Table 1 Levels of inquiry, aligned to probable teacher belief system and teacher role

Four Levels of Inquiry
after Herron (1971)

Probable teacher belief system
Teacher role
Level 0:
Confirmation/Verification [Problem, procedure and solution given]
Behaviourist learning theories
Sage on the stage
Level 1:
Structured Inquiry [Problem and procedure given]
Behaviourist and or constructionist learning theories
Sage on stage and or Guide on side
Level 2:
Guided Inquiry [Problem given]
Constructivist learning theories
Guide on the side
Level 3:
Open Inquiry [Students investigate their own topic related questions ]
Connectivism or Co-creator learning theories
Meddler in the middle

However, the telling question for teachers planning for a “power sharing” inquiry based learning environment is

Do gifted and talented students who experience inquiry based learning environments have an understanding that is deeper, more integrated, more coherent and at a higher level of abstraction than students who learn in “one size fits all” environments?

The suggestion seems plausible but the causal linking of a curriculum and pedagogy for inquiry, with enhanced learning outcomes for gifted and talented students in regular New Zealand classroom environments, is difficult to substantiate with valid and reliable research.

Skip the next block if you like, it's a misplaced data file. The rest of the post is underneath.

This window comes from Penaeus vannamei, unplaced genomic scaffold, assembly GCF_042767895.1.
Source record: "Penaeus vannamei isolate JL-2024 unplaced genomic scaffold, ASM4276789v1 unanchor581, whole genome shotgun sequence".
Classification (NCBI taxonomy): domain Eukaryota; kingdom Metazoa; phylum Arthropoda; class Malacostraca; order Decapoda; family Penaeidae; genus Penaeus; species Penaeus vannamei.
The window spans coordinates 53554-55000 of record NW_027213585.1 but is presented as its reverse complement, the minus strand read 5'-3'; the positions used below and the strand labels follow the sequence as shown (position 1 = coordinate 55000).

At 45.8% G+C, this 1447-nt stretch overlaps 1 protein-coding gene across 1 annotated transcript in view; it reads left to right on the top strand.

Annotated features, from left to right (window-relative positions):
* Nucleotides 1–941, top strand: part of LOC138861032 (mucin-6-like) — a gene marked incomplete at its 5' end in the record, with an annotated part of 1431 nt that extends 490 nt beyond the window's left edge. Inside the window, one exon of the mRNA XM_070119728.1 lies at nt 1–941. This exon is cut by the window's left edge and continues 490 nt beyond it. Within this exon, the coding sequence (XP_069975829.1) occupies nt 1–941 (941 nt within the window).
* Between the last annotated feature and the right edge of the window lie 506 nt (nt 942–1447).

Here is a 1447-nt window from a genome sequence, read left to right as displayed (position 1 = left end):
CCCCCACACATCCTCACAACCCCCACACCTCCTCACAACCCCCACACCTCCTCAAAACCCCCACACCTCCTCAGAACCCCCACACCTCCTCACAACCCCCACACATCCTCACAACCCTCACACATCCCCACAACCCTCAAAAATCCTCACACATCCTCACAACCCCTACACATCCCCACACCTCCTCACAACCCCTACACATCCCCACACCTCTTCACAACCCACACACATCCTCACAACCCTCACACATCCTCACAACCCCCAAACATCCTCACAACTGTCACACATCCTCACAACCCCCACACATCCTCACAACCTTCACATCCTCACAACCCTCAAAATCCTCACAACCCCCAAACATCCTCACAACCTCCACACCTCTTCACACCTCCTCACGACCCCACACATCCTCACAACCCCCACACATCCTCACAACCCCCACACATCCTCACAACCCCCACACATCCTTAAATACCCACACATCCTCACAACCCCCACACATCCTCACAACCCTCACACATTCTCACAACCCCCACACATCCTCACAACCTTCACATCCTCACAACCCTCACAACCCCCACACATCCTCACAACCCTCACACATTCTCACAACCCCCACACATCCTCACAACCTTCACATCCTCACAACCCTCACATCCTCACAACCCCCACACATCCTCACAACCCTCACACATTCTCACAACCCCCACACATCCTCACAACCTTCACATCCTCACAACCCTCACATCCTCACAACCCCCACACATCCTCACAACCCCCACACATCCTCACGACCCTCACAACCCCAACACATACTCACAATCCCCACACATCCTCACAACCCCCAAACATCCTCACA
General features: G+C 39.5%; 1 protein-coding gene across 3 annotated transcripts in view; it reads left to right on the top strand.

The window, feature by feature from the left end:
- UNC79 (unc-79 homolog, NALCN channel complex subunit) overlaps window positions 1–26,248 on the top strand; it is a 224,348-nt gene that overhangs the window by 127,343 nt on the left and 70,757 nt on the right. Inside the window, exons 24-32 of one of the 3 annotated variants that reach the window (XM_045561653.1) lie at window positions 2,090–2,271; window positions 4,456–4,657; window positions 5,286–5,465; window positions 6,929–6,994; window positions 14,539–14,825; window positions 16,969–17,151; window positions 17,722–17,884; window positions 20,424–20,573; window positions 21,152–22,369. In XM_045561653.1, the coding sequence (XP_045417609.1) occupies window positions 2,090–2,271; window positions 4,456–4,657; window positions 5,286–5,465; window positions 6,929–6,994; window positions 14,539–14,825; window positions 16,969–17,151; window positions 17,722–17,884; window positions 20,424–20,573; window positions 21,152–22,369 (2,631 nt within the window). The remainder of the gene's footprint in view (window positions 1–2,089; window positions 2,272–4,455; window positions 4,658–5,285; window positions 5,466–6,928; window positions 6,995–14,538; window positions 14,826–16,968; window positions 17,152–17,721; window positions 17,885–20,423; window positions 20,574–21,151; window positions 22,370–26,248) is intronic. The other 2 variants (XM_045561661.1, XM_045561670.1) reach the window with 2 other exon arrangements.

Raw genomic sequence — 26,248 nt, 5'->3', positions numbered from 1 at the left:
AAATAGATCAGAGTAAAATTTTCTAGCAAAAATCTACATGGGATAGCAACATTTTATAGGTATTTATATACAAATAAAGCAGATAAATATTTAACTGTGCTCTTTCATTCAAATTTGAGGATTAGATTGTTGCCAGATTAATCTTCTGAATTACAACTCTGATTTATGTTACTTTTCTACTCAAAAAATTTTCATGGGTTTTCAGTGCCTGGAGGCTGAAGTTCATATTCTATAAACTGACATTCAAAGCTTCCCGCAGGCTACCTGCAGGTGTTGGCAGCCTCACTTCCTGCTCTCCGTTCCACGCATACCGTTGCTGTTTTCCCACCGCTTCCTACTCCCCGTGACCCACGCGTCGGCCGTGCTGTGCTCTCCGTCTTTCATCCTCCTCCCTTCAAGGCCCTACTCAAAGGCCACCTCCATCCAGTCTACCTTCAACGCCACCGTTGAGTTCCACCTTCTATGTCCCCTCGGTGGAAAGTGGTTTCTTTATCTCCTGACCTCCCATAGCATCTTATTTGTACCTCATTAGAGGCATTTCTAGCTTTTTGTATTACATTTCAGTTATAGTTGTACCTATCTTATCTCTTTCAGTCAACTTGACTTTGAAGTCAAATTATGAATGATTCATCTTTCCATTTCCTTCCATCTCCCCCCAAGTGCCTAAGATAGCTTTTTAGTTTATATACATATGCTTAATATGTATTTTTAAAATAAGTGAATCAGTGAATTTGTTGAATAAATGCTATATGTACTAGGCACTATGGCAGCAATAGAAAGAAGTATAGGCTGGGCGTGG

Schools looking for research evidence on the efficacy of an inquiry based pedagogical intervention, designed to differentiate the learning environments, are poorly served by the research literature. Curious teachers struggle to find more than a surface account of what was done, or anecdotal reporting on participants initial enjoyment of the inquiry based learning experience, the “I have never been so excited about my teaching” and “my brain was stretched” teacher and student responses. Reviews of both national, and international, literature reveal an evaluative reliance upon anecdotal reactions to pedagogical interventions designed to meet the diverse learning needs of students. Too often the research methodology and sample sizes used means much of it is not repeatable, or able to be generalised to other settings.

Asher’s cautions regarding the gifted and talented research literature could well have been written about inquiry based pedagogical intervention. “The published literature in the field of gifted and talented education is inherently flawed.” Sample sizes tend to be small, (70 or less); our experimental curriculum reform practices are not “spectacularly better than our current practices” and narrative reviews are “prone to “subjective selection biases” of the reviewer”, (Asher, (2003 p.7).